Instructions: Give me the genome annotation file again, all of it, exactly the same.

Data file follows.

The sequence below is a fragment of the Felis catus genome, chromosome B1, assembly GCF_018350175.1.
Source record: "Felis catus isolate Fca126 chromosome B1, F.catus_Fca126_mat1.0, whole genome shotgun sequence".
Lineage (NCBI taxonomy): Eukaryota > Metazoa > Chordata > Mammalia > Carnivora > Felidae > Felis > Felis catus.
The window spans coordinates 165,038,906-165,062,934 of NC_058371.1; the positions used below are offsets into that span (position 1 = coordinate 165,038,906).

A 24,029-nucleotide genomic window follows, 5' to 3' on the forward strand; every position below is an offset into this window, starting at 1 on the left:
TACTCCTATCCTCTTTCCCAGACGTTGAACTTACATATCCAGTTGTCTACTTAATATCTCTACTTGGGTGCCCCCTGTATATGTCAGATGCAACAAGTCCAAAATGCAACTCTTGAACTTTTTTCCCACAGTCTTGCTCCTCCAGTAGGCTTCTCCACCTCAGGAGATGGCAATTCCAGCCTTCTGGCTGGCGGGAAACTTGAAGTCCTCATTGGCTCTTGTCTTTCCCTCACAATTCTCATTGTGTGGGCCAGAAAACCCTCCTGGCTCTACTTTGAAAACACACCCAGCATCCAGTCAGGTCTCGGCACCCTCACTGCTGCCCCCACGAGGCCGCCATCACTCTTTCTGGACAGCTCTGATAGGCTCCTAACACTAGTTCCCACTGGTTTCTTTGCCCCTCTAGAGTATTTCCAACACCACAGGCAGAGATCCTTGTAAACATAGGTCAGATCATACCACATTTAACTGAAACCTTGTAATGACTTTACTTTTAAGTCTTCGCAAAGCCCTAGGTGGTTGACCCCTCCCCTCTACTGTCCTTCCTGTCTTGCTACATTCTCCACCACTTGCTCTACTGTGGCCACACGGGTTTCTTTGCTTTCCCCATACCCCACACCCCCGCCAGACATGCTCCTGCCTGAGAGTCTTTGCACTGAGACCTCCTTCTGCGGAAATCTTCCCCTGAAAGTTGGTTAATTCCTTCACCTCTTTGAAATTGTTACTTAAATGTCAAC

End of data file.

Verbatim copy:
The sequence below is a fragment of the Felis catus genome, chromosome B1, assembly GCF_018350175.1.
Source record: "Felis catus isolate Fca126 chromosome B1, F.catus_Fca126_mat1.0, whole genome shotgun sequence".
Lineage (NCBI taxonomy): Eukaryota > Metazoa > Chordata > Mammalia > Carnivora > Felidae > Felis > Felis catus.
The window spans coordinates 165,038,906-165,062,934 of NC_058371.1; the positions used below are offsets into that span (position 1 = coordinate 165,038,906).

A 24,029-nucleotide genomic window follows, 5' to 3' on the forward strand; every position below is an offset into this window, starting at 1 on the left:
TACTCCTATCCTCTTTCCCAGACGTTGAACTTACATATCCAGTTGTCTACTTAATATCTCTACTTGGGTGCCCCCTGTATATGTCAGATGCAACAAGTCCAAAATGCAACTCTTGAACTTTTTTCCCACAGTCTTGCTCCTCCAGTAGGCTTCTCCACCTCAGGAGATGGCAATTCCAGCCTTCTGGCTGGCGGGAAACTTGAAGTCCTCATTGGCTCTTGTCTTTCCCTCACAATTCTCATTGTGTGGGCCAGAAAACCCTCCTGGCTCTACTTTGAAAACACACCCAGCATCCAGTCAGGTCTCGGCACCCTCACTGCTGCCCCCACGAGGCCGCCATCACTCTTTCTGGACAGCTCTGATAGGCTCCTAACACTAGTTCCCACTGGTTTCTTTGCCCCTCTAGAGTATTTCCAACACCACAGGCAGAGATCCTTGTAAACATAGGTCAGATCATACCACATTTAACTGAAACCTTGTAATGACTTTACTTTTAAGTCTTCGCAAAGCCCTAGGTGGTTGACCCCTCCCCTCTACTGTCCTTCCTGTCTTGCTACATTCTCCACCACTTGCTCTACTGTGGCCACACGGGTTTCTTTGCTTTCCCCATACCCCACACCCCCGCCAGACATGCTCCTGCCTGAGAGTCTTTGCACTGAGACCTCCTTCTGCGGAAATCTTCCCCTGAAAGTTGGTTAATTCCTTCACCTCTTTGAAATTGTTACTTAAATGTCAAC